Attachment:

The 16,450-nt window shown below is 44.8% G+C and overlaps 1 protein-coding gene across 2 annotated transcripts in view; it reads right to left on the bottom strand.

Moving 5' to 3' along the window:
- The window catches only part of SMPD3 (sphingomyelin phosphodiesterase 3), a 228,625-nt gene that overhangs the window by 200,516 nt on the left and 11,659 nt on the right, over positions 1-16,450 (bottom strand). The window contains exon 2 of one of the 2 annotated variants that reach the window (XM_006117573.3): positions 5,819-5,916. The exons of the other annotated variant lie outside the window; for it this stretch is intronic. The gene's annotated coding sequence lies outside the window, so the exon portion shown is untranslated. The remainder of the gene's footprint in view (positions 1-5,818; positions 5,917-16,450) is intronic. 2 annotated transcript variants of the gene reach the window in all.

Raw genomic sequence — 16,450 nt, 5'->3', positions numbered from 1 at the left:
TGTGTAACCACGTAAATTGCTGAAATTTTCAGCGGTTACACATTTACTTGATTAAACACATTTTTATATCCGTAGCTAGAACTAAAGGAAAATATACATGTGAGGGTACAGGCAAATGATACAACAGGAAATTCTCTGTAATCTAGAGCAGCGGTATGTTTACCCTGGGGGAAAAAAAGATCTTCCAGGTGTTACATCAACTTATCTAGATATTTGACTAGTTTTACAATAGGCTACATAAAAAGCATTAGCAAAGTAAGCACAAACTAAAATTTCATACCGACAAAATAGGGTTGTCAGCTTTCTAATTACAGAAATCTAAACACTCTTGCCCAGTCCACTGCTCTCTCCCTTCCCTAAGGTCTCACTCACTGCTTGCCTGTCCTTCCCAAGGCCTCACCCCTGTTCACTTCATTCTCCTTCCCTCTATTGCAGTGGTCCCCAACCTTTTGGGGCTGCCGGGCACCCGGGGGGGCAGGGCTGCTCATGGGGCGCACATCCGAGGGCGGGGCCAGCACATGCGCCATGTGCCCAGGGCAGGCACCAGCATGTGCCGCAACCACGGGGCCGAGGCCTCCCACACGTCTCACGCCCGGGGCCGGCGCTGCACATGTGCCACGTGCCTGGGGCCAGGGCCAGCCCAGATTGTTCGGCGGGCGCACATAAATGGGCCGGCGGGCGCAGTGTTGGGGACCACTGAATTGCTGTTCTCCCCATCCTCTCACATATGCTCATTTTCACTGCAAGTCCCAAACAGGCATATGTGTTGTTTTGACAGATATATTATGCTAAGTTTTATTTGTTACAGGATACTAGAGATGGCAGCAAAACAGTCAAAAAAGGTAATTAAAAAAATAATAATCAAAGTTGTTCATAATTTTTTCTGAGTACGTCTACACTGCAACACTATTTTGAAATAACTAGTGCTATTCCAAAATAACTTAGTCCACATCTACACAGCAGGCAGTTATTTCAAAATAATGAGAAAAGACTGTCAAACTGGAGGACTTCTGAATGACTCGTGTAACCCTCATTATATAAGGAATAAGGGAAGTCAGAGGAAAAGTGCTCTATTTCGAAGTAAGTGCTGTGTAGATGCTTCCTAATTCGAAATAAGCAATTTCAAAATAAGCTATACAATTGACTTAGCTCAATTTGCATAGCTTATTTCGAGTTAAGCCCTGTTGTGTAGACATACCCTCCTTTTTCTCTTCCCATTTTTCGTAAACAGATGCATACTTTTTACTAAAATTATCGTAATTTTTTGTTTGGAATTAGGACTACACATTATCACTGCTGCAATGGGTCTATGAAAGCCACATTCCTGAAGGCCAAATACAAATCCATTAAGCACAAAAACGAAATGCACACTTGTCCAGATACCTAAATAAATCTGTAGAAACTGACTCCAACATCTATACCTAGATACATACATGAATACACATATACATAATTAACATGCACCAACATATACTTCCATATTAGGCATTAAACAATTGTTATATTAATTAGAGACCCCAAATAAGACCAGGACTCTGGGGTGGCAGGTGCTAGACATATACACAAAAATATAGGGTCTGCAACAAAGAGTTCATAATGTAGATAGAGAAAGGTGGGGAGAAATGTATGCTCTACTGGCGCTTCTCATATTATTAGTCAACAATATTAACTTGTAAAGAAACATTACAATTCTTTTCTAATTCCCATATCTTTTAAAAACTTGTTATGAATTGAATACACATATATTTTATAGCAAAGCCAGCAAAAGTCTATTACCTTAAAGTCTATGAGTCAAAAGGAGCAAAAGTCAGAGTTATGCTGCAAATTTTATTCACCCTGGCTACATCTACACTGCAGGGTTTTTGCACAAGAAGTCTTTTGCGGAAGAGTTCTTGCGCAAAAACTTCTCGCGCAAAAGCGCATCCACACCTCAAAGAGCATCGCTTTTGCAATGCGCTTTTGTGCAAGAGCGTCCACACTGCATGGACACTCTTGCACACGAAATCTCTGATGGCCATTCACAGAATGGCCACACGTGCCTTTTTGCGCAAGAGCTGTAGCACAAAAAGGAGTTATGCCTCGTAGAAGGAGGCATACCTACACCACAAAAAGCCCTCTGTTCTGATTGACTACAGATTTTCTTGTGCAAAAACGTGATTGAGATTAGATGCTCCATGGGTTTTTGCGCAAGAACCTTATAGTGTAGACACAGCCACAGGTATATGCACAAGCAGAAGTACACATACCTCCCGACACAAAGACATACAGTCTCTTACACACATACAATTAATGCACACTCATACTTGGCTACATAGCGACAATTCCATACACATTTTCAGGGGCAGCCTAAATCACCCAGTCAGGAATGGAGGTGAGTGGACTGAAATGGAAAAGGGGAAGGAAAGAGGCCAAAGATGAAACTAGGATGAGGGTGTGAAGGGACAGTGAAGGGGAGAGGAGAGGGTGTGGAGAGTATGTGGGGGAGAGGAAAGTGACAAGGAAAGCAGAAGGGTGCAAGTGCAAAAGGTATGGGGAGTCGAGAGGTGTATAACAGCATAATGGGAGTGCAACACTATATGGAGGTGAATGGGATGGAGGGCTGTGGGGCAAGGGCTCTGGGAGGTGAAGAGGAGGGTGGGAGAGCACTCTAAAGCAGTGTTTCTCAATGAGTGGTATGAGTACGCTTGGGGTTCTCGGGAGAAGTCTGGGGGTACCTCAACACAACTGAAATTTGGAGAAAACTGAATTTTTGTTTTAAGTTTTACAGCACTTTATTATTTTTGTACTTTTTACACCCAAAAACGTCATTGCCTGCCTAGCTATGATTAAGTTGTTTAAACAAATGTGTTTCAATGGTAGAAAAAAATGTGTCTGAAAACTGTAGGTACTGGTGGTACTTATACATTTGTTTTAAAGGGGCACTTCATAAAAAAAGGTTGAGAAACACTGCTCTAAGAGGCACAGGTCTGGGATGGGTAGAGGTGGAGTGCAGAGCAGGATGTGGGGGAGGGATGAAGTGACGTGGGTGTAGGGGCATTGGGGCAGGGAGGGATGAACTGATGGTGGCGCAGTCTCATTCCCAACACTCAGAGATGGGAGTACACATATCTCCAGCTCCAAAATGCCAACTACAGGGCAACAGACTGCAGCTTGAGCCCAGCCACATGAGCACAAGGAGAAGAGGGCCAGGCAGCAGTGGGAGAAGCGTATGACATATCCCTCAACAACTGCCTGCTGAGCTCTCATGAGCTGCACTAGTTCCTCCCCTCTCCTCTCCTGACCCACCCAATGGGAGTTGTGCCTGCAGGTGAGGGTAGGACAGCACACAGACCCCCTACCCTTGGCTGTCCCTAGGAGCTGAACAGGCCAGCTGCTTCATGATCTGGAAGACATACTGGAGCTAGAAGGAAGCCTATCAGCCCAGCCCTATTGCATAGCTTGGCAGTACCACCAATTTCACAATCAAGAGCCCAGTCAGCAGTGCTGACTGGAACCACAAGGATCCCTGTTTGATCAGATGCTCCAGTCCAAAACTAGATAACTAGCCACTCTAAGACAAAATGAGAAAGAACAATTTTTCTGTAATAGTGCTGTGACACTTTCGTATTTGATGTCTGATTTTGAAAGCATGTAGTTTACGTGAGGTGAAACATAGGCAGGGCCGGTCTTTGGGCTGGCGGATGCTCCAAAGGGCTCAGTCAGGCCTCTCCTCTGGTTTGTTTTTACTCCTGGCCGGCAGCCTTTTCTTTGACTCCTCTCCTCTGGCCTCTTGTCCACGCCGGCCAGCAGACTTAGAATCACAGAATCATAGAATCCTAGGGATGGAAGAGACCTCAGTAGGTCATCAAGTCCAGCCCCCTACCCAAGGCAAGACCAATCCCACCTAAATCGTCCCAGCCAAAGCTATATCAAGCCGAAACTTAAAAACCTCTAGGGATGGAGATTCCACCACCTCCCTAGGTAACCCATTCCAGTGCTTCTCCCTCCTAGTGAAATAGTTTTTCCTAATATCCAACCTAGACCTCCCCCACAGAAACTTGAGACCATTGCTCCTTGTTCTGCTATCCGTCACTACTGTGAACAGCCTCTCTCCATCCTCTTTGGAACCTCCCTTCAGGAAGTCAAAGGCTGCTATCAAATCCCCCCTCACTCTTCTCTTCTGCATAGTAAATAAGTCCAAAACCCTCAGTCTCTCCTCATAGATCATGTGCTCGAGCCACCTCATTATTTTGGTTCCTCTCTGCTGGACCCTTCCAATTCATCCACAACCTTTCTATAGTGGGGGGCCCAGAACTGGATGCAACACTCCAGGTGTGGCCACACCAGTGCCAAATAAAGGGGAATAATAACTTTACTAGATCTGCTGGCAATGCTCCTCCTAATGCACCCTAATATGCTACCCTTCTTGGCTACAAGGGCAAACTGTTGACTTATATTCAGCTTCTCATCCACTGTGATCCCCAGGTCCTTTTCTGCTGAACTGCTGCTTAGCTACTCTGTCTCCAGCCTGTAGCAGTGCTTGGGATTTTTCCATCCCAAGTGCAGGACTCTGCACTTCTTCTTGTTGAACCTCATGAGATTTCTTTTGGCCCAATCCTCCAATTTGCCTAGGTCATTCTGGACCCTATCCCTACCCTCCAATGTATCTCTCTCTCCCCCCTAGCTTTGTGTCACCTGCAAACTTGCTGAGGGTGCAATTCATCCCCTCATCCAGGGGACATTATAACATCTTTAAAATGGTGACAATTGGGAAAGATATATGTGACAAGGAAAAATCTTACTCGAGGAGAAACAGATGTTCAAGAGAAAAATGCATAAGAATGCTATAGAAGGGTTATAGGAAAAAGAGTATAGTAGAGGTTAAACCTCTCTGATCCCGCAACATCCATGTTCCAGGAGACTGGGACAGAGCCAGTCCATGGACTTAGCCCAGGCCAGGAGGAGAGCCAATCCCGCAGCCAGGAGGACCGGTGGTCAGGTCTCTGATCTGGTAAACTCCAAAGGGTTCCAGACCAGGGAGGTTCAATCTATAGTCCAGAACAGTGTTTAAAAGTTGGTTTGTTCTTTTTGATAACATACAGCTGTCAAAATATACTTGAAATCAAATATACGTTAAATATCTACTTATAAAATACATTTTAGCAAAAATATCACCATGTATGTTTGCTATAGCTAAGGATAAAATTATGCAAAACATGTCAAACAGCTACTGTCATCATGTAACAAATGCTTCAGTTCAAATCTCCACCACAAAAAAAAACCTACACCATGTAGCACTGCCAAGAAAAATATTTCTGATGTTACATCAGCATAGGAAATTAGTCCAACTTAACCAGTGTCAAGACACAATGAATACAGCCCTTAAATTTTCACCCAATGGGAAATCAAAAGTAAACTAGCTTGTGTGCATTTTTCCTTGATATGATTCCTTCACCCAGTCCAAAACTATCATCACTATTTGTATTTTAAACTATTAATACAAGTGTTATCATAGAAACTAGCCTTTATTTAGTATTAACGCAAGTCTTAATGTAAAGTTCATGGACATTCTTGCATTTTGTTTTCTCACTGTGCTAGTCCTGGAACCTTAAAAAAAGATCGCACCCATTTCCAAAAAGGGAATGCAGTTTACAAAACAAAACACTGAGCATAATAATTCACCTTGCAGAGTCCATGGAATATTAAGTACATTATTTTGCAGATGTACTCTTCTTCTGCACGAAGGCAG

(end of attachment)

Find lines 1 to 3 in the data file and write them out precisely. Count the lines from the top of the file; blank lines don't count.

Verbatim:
The 16,450-nt window shown below is 44.8% G+C and overlaps 1 protein-coding gene across 2 annotated transcripts in view; it reads right to left on the bottom strand.

Moving 5' to 3' along the window:
- The window catches only part of SMPD3 (sphingomyelin phosphodiesterase 3), a 228,625-nt gene that overhangs the window by 200,516 nt on the left and 11,659 nt on the right, over positions 1-16,450 (bottom strand). The window contains exon 2 of one of the 2 annotated variants that reach the window (XM_006117573.3): positions 5,819-5,916. The exons of the other annotated variant lie outside the window; for it this stretch is intronic. The gene's annotated coding sequence lies outside the window, so the exon portion shown is untranslated. The remainder of the gene's footprint in view (positions 1-5,818; positions 5,917-16,450) is intronic. 2 annotated transcript variants of the gene reach the window in all.